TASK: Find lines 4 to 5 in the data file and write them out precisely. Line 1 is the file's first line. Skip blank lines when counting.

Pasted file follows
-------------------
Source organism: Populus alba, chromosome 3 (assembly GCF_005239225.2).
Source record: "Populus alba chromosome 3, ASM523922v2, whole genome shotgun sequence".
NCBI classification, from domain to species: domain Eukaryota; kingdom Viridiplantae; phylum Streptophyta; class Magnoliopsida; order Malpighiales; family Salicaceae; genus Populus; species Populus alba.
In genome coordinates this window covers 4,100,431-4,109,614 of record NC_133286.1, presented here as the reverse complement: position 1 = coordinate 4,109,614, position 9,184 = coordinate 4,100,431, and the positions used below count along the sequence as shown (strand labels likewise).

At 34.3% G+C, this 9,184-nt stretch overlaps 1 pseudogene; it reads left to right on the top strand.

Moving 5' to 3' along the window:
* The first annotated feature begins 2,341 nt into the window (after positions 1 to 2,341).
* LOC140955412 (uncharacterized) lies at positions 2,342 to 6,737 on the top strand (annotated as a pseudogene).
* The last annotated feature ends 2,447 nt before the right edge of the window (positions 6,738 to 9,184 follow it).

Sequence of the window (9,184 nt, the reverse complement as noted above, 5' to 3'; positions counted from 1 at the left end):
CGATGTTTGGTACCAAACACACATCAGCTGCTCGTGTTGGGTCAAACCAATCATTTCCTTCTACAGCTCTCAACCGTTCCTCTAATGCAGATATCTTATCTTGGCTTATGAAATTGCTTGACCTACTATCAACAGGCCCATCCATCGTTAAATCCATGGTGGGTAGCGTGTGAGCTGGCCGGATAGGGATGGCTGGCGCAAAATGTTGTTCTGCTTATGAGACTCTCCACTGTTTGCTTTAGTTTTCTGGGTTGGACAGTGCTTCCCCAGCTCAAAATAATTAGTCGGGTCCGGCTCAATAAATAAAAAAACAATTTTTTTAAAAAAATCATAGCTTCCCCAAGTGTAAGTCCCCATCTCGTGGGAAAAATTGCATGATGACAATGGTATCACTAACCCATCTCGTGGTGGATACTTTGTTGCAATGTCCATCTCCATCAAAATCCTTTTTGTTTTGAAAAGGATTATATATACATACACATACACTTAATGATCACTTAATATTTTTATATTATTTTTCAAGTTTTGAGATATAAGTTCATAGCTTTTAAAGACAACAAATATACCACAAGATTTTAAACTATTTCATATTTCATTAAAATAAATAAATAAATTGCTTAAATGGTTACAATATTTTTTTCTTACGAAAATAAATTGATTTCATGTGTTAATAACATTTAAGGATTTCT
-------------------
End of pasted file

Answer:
In genome coordinates this window covers 4,100,431-4,109,614 of record NC_133286.1, presented here as the reverse complement: position 1 = coordinate 4,109,614, position 9,184 = coordinate 4,100,431, and the positions used below count along the sequence as shown (strand labels likewise).

At 34.3% G+C, this 9,184-nt stretch overlaps 1 pseudogene; it reads left to right on the top strand.